Mark Carlson is the founder of the Experiential Landscape Lighting Initiative (ELLI), an educational resource dedicated to the landscape lighting profession. His 20+ years of hands-on experience as a landscape lighting designer, small business owner, and published writer has allowed him to advance the art form. “The Original Garden Lighting Book,” Mark co-wrote with Michael Gambino was recently named among 77 Best Lighting Design Books by Arch Daily. Mark is currently performing studies on the psychology of light and nature, to provide therapeutic relief in human health. He is also the owner of Avalon Lighting Design. See his article on Achieving Balance Part 1 and Part 2.
Why Contrast Is Important
Contrast is one of the six principles of lighting composition. This principle refers to the arrangement of opposite elements in an art piece to create visual interest, excitement and drama. Contrast is the difference in luminance or color that makes an object distinguishable.
Visual perception refers to the brain’s ability to make sense of what the eyes see. It is the ability to interpret the surrounding environment using light in the visible spectrum reflected by the objects reflected in the environment. In other words, contrast is the difference in the color and brightness of one object against the others within the same field of view.
Here are several aspects of contrast for consideration:
- Contrast of Hue
- Complementary Contrast
- Simultaneous Contrast
- Contrast of Saturation
- Contrast of Extension
Although these aspects are something to consider, they each apply to art and color. Since we are most concerned with lighting design, we’ll concentrate on the two most applicable forms: Light-Dark Contrast and Cold-Warm Contrast. As light-dark contrast suggests, it relates to the difference between light and dark values. Dark can be in the form of shadow.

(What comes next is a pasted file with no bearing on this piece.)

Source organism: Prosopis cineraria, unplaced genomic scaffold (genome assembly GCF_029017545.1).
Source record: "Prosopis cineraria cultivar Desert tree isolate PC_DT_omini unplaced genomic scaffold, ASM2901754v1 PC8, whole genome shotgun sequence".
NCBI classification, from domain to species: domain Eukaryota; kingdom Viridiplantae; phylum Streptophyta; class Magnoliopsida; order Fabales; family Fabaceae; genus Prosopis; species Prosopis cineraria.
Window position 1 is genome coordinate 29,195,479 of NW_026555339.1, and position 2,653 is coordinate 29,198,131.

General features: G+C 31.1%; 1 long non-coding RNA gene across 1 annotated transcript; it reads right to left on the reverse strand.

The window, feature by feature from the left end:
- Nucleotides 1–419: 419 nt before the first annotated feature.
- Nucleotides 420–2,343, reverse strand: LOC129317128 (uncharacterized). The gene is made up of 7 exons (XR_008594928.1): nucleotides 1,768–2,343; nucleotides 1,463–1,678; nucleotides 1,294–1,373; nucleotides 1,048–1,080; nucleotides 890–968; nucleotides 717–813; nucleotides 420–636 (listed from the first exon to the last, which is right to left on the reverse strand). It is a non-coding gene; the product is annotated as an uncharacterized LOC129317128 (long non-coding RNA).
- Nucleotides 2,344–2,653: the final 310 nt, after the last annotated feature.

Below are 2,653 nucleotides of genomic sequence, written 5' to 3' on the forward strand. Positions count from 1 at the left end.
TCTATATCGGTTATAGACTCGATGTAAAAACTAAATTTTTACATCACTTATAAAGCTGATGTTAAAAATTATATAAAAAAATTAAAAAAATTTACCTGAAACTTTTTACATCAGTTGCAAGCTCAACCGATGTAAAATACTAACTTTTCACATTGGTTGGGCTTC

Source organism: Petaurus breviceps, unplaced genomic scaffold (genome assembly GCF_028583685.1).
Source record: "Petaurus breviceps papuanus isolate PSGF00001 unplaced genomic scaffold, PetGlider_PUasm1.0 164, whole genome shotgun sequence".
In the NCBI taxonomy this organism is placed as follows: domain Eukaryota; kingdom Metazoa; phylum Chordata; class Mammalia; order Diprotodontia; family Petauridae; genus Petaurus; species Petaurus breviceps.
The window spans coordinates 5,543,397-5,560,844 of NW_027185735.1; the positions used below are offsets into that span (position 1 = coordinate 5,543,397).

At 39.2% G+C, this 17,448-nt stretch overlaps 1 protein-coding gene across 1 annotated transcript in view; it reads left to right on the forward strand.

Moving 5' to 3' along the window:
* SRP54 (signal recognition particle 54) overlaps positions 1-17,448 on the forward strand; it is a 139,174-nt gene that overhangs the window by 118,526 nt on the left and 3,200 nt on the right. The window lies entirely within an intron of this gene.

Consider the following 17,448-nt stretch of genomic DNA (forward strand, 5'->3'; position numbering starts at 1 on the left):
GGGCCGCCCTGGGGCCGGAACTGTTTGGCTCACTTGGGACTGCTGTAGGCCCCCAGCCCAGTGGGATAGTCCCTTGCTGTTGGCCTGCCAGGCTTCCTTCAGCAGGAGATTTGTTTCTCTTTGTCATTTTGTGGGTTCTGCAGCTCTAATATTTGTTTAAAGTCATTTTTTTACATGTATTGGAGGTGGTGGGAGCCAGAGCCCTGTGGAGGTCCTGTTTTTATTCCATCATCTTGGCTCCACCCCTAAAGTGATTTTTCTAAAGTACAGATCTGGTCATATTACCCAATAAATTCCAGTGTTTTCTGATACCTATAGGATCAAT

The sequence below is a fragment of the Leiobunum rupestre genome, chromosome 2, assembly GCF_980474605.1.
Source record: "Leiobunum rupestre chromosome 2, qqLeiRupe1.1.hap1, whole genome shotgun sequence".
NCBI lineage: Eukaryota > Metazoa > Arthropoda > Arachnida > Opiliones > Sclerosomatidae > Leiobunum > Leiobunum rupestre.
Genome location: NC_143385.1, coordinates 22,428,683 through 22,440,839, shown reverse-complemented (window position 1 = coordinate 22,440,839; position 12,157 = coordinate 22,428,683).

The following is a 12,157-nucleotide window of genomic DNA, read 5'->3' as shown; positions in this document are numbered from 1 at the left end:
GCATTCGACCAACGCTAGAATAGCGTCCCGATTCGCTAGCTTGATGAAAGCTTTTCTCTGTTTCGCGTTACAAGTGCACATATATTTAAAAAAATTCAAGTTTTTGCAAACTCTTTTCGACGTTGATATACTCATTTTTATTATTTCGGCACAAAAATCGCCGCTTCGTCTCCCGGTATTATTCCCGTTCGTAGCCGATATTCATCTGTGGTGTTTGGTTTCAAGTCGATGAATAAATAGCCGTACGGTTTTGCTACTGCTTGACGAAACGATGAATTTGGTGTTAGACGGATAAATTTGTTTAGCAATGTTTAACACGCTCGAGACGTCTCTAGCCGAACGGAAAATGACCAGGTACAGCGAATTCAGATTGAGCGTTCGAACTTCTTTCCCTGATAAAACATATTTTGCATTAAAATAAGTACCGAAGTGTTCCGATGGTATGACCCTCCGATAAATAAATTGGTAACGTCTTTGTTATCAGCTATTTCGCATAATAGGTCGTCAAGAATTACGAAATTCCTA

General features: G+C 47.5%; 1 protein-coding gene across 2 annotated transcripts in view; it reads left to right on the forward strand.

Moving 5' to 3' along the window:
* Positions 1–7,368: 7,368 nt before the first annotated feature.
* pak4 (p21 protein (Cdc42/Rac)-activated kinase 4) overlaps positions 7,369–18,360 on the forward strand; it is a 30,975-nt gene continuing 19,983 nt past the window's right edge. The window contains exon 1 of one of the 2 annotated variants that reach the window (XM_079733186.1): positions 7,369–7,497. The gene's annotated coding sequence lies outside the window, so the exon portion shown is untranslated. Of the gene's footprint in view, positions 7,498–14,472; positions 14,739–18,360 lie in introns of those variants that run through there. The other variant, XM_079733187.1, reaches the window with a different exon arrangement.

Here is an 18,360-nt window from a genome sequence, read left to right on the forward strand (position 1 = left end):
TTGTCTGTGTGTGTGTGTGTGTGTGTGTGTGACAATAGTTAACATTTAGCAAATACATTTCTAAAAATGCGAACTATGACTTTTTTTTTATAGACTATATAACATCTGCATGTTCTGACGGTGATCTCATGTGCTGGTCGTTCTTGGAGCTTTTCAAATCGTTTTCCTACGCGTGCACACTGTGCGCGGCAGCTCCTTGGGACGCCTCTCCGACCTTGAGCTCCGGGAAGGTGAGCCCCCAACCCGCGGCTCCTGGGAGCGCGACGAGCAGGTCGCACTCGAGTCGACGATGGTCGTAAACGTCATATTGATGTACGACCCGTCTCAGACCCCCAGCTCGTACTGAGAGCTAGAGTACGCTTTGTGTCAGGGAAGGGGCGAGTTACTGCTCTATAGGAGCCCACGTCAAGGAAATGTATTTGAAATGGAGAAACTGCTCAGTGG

The landscape environment is more or less dark at night. Therefore, our starting point is darkness and our purpose is to add lights to provide comfort, interest and excitement. Light is the additive element to the design. Designers must take great care in how they apply light, as well as how much. Too much light, and everything is washed out or over-illuminated. Too little light, and the setting becomes unsafe for travel or it’s under-illuminated.
In the setting above by Night Light Landscape Illumination in Lombard, Illinois, there is a wonderful and interesting display, as well as a balance of light and shadow. This provides for a calming mood, and the interest comes from the overhead cover with its shadow-play onto the patio surface. Also, there isn’t a strong contrast between light and dark, which makes the whole space the emphasis versus one single element. Therefore, the space provides comfort for communication and enjoyment.